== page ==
The research tells us we’re more consumerist than any generation before, placing more value on lifestyle characteristics, such as the latest technology and entertainment, than our parents did.
Half of respondents place more value on having the latest technology than their parents, 45% place more value than their parents on entertainment and almost 40% place more value on eating out weekly. Other factors important to Australians include the suburb in which you live (53%) and home renovations (38%).
“These expectations of lifestyle are a result of decades of elevated standards of living,” comments Demasi. “It’s an evolved perception of how we are and should be expected to live. It makes sense that people think that way – we’ve ridden the wave of prosperity and this is the result.”
Are we really better off than most?
But how does our standard of living really compare? Across many measures of wellbeing, Australia performs very well relative to most other countries as measured by the OECD Better Life Index.
Australia ranks above the average in housing, personal security, jobs and earnings, education and skills, subjective well-being, environmental quality, health status and social connections, but below average in work-life balance.
Money, while it cannot buy happiness, is an important means to achieving higher living standards. In Australia, the average household net-adjusted disposable income per capita is US$31,588 a year, more than the OECD average of US$25,908 a year.
Good education and skills are important requisites for finding a job and in Australia, 76% of adults aged 25-64 have completed upper secondary education, close to the OECD average of 75%.
In terms of health, life expectancy at birth in Australia is around 82 years, two years higher than the OECD average of 80 years. Life expectancy for women is 84 years, compared with 80 for men.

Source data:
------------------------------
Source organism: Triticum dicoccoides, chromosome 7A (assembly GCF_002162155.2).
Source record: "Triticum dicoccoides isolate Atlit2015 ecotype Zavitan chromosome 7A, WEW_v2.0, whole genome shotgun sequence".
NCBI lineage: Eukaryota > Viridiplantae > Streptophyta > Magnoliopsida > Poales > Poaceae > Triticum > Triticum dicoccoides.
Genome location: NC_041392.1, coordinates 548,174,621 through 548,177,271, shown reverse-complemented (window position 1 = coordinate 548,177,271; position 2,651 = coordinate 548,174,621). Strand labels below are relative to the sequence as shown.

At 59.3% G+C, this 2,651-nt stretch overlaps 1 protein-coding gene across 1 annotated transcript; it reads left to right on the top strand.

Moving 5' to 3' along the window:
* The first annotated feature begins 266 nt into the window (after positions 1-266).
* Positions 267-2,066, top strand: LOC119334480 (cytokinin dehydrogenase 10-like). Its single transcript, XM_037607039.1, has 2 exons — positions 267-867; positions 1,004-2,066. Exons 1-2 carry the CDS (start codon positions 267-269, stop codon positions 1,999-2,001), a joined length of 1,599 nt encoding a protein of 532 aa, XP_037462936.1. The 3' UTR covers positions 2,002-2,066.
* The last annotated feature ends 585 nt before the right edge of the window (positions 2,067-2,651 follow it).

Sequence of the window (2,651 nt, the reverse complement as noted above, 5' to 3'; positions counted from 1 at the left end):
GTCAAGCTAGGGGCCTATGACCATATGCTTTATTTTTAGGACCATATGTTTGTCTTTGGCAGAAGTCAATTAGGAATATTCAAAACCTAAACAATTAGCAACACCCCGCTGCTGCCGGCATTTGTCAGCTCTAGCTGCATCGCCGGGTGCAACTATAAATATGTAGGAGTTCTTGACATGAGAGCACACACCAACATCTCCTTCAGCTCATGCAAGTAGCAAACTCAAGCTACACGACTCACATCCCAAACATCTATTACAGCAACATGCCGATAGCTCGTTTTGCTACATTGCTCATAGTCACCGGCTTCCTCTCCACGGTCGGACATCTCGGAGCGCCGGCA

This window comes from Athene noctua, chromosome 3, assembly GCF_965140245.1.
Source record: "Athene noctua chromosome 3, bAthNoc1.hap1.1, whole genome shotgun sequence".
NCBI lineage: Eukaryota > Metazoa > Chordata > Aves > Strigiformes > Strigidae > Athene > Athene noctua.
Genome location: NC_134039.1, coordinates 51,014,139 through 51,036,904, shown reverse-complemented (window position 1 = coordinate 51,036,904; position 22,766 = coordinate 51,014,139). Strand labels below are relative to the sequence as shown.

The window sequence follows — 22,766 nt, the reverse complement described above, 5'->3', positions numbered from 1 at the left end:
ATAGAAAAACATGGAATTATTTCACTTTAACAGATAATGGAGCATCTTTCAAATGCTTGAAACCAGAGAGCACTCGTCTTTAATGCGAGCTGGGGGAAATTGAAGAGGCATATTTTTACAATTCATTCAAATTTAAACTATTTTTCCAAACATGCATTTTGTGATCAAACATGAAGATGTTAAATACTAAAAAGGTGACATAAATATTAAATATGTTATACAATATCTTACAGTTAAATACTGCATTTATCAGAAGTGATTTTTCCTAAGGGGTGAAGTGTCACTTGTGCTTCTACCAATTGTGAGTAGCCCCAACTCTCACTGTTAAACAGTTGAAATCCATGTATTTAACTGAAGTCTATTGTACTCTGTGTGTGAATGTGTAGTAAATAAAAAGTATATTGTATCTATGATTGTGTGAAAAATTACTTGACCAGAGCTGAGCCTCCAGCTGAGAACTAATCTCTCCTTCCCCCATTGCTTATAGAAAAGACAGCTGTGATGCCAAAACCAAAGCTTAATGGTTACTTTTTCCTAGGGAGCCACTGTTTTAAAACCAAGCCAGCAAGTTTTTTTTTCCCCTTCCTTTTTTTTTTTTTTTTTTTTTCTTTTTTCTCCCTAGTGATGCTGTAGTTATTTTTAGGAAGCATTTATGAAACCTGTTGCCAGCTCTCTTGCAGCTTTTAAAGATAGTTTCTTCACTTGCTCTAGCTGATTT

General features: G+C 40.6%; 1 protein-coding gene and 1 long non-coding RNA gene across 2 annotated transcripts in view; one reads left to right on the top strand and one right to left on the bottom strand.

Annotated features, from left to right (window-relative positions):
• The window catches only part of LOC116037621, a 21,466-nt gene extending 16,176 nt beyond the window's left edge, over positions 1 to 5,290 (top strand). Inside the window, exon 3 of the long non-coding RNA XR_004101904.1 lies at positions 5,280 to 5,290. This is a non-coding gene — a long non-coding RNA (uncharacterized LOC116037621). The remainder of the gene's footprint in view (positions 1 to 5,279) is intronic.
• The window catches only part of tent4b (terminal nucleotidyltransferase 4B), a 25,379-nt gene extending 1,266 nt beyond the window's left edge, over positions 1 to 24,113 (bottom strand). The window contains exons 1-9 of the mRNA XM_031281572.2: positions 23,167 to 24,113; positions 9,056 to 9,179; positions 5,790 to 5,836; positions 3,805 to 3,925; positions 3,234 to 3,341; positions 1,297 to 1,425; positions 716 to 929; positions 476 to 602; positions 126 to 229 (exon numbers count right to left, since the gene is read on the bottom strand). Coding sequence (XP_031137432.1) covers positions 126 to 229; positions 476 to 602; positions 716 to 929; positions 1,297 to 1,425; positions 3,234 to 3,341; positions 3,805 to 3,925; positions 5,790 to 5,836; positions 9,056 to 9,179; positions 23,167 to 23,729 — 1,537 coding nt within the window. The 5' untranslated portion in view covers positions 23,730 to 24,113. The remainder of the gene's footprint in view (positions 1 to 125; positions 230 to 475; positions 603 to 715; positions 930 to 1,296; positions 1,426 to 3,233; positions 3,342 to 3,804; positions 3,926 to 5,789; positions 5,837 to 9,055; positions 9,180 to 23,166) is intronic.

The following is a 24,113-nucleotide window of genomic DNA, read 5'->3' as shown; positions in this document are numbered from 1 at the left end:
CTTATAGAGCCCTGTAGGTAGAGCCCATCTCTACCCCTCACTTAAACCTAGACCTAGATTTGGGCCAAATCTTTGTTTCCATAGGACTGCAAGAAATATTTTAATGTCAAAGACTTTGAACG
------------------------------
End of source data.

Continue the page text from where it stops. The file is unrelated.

In general, Australians are more satisfied with their lives than the OECD average. When asked to rate their general satisfaction with life on a scale from 0 to 10, Australians gave it a 7.3 grade, higher than the OECD average of 6.6.
We’re working longer, and living beyond our means
So what’s the problem, if any? In short, we’re struggling with cash flow, working longer hours and living beyond our means.
Forty-six per-cent of people surveyed said they’re living pay-cheque to pay-cheque to support their lifestyle, while 14% of employees work very long hours, higher than the OECD average, with 21% of men working very long hours compared with 6% for women.
An astounding 85% of people agree that people today live beyond their means. There are also longer-term impacts on retirement savings and confidence, which we will explore in upcoming articles.
In one decade, our perceptions of what comprises an average lifestyle have changed enormously and with that, so has the reality of Australian life. In short we’re living far more for today’s luxuries, than for tomorrow’s certainty.
What can you do?
Consider developing a household budget and reviewing what unnecessary luxuries you could take out that would make a big difference over the long term and may help with your financial security and retirement age. Engaging the help of a financial professional, through your bank, accountant or financial planner can help.
Read more articles in the Australia today series: